I have tried mixing some Hertel Super Hot Sauce with Dominator HX07 cold powder and I'm not sure it worked as well as I expected on one of the colder day's when it was expected to warm up to the single digit's.

Has anybody else had the same thoughts when mixing brands?
post #11 of 18
Thread Starter 
I generally crayon on and then drip a little more. I find it only takes 1/2 a minute to crayon on first. The extra drips then make it easier to make sure I get coverage everywhere when I smear it around with the iron.

I always thought you didn't want to put an iron against a dry ski so it was important to crayon on first.
post #12 of 18
In my 7 or so years of waxing, I haven't had any troubles with the iron touching the base. May be I'm just to dumb to no better
post #13 of 18
I have tried crayoning on, but find it less convenient than drip and iron. But then again, I am pretty sparing/accurate with the wax even with the latter method, and don't get much excess. Generally, my iron has a film wax on it from the previous time to get the ball rolling.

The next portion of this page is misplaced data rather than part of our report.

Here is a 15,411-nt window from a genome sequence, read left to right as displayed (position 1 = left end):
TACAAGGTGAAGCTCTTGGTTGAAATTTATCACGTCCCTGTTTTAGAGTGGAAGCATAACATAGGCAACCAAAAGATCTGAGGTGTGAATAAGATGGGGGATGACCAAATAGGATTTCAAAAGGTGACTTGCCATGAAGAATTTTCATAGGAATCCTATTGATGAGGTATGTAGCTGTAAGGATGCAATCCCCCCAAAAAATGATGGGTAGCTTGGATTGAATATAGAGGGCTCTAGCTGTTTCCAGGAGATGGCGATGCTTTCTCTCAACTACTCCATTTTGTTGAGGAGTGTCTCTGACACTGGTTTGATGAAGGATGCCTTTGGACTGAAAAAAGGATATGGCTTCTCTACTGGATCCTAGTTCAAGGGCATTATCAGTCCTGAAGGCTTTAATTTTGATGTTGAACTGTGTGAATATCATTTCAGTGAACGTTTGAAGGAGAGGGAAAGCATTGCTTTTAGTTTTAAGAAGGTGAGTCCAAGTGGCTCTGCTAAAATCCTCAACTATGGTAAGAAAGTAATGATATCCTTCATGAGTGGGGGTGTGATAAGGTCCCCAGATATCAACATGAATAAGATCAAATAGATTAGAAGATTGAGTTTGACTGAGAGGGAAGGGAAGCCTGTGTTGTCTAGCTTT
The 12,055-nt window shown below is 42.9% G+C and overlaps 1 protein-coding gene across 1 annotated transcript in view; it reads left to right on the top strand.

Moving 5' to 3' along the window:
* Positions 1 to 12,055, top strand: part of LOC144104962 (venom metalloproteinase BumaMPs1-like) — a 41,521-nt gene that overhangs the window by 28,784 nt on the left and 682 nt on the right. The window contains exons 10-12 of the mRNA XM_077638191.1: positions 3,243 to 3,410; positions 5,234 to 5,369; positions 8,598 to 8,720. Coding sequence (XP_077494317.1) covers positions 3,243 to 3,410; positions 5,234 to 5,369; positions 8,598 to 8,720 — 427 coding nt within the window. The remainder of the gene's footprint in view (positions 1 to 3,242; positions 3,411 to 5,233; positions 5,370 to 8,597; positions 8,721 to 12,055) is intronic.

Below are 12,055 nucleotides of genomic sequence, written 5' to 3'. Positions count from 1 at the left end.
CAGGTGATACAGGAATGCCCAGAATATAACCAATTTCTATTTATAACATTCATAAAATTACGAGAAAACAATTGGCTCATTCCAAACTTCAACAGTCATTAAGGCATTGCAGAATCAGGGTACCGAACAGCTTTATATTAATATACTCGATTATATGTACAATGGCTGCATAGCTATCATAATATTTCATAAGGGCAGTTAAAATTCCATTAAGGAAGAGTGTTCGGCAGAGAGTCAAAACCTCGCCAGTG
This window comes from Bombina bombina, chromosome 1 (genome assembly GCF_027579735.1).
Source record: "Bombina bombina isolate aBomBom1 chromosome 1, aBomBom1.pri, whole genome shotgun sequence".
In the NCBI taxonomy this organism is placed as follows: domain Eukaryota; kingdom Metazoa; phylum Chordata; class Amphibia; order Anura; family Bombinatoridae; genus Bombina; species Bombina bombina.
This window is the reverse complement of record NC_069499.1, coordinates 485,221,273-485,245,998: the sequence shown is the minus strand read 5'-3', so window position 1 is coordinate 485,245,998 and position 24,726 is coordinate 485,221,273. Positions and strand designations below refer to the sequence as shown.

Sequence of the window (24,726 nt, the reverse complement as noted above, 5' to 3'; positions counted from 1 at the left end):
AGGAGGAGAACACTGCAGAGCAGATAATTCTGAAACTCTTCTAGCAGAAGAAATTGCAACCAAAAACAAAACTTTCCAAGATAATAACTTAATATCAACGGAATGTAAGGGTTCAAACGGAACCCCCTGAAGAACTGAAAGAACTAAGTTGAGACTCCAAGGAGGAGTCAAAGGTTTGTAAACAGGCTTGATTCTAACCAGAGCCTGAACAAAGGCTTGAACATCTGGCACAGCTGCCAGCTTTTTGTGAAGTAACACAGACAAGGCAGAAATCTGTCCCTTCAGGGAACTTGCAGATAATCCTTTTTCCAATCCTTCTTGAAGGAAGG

post #14 of 18

All true, but...

...I wouldn't mix green, which is super hard, with red, which is super soft. Standard mixes are things like toko blue hydro and toko red lf, which I used yesterday. For starters, red is a mid range wax. If you want something that's a little less red than red, mix red with blue, not green. Any time you're using green, that's all you're gonna want on the ski...
post #15 of 18
My main point of crayoning with a checkerboard was an easy way to mix the waxes. using less wax was a side benefit.